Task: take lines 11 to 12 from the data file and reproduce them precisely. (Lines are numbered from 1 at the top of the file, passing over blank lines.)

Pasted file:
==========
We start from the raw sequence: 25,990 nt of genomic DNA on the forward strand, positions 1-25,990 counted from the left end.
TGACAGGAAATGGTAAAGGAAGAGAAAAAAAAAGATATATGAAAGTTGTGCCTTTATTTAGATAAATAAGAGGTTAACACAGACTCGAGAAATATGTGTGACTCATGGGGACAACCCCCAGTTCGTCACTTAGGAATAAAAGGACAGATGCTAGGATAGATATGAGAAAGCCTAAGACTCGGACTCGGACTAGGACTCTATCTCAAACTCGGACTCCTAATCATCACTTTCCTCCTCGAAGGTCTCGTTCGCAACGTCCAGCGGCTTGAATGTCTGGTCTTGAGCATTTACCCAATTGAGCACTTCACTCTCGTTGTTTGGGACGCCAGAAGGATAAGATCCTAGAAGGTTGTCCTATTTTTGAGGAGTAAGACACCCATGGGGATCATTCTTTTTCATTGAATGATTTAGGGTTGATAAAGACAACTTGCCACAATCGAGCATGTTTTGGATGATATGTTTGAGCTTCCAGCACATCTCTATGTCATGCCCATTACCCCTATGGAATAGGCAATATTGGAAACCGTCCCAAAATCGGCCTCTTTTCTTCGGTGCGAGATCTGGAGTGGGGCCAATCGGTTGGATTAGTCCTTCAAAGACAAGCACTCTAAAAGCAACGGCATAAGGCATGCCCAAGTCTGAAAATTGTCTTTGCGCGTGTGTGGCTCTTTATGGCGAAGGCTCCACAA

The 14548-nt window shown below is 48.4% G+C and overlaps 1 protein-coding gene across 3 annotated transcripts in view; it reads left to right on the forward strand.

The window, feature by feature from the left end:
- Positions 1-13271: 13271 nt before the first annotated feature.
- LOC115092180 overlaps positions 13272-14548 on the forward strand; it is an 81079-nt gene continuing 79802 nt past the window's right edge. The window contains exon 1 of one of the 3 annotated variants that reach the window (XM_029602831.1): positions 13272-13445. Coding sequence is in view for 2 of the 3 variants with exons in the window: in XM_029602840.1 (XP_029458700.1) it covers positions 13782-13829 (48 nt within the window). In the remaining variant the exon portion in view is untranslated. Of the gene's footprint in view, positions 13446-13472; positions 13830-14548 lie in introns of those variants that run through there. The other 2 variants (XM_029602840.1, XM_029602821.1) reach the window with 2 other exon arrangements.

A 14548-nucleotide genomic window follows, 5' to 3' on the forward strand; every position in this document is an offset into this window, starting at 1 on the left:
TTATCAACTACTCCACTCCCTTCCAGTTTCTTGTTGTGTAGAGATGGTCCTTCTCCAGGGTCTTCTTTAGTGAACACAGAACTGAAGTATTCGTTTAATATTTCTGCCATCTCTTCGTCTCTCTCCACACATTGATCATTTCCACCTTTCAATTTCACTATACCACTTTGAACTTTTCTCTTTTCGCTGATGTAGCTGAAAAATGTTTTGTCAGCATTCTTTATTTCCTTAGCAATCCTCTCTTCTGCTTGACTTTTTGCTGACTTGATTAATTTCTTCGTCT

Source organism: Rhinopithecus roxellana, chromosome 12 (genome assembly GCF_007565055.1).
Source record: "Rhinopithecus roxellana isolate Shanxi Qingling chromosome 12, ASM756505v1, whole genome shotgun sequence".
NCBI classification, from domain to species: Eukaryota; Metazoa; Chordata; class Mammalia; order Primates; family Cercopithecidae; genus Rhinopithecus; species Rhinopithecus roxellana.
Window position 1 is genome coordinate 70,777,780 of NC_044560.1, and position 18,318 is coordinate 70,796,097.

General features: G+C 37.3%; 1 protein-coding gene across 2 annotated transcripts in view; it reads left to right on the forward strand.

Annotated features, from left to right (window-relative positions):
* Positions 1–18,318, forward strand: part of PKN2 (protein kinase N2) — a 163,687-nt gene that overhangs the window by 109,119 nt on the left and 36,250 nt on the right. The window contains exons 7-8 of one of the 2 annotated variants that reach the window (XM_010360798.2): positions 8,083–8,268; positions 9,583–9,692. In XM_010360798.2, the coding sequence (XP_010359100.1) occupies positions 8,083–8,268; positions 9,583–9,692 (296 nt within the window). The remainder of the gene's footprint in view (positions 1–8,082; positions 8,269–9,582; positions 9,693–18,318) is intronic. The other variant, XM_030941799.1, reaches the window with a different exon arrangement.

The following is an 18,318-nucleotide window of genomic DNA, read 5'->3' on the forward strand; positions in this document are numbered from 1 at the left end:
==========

NCBI classification, from domain to species: Eukaryota; Metazoa; Chordata; class Mammalia; order Primates; family Cercopithecidae; genus Rhinopithecus; species Rhinopithecus roxellana.
Window position 1 is genome coordinate 70,777,780 of NC_044560.1, and position 18,318 is coordinate 70,796,097.